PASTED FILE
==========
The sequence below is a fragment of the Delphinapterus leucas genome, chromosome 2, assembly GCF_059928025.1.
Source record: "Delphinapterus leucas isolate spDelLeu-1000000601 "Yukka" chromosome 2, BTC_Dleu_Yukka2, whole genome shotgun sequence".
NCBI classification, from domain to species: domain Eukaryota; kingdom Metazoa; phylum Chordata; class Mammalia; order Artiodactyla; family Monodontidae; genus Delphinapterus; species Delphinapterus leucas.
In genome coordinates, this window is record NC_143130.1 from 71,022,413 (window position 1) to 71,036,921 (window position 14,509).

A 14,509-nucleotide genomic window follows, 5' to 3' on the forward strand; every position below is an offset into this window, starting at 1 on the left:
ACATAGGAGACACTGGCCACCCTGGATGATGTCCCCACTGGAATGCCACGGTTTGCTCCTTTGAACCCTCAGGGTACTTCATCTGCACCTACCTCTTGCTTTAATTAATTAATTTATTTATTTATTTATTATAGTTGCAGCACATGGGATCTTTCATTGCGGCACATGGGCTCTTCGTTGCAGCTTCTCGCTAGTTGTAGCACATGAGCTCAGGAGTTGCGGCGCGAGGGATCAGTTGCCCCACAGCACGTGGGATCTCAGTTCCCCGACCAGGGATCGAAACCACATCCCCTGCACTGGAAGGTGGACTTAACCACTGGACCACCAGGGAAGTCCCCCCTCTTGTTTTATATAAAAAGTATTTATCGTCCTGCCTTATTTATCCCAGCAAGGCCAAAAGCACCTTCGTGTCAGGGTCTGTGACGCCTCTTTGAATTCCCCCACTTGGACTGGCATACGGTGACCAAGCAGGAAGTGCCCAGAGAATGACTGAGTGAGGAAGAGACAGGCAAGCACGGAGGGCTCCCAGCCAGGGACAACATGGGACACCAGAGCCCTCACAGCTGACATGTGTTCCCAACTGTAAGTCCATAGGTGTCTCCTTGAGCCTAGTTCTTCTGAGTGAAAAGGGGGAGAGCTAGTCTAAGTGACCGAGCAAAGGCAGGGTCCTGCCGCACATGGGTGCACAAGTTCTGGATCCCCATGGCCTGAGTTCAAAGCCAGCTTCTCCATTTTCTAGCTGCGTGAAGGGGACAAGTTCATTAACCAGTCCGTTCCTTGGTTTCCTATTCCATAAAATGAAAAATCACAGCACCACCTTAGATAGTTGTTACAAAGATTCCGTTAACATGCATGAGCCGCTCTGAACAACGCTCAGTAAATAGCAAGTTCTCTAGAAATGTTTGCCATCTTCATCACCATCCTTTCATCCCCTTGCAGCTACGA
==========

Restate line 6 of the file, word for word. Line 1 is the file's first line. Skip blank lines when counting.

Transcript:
ACATAGGAGACACTGGCCACCCTGGATGATGTCCCCACTGGAATGCCACGGTTTGCTCCTTTGAACCCTCAGGGTACTTCATCTGCACCTACCTCTTGCTTTAATTAATTAATTTATTTATTTATTTATTATAGTTGCAGCACATGGGATCTTTCATTGCGGCACATGGGCTCTTCGTTGCAGCTTCTCGCTAGTTGTAGCACATGAGCTCAGGAGTTGCGGCGCGAGGGATCAGTTGCCCCACAGCACGTGGGATCTCAGTTCCCCGACCAGGGATCGAAACCACATCCCCTGCACTGGAAGGTGGACTTAACCACTGGACCACCAGGGAAGTCCCCCCTCTTGTTTTATATAAAAAGTATTTATCGTCCTGCCTTATTTATCCCAGCAAGGCCAAAAGCACCTTCGTGTCAGGGTCTGTGACGCCTCTTTGAATTCCCCCACTTGGACTGGCATACGGTGACCAAGCAGGAAGTGCCCAGAGAATGACTGAGTGAGGAAGAGACAGGCAAGCACGGAGGGCTCCCAGCCAGGGACAACATGGGACACCAGAGCCCTCACAGCTGACATGTGTTCCCAACTGTAAGTCCATAGGTGTCTCCTTGAGCCTAGTTCTTCTGAGTGAAAAGGGGGAGAGCTAGTCTAAGTGACCGAGCAAAGGCAGGGTCCTGCCGCACATGGGTGCACAAGTTCTGGATCCCCATGGCCTGAGTTCAAAGCCAGCTTCTCCATTTTCTAGCTGCGTGAAGGGGACAAGTTCATTAACCAGTCCGTTCCTTGGTTTCCTATTCCATAAAATGAAAAATCACAGCACCACCTTAGATAGTTGTTACAAAGATTCCGTTAACATGCATGAGCCGCTCTGAACAACGCTCAGTAAATAGCAAGTTCTCTAGAAATGTTTGCCATCTTCATCACCATCCTTTCATCCCCTTGCAGCTACGA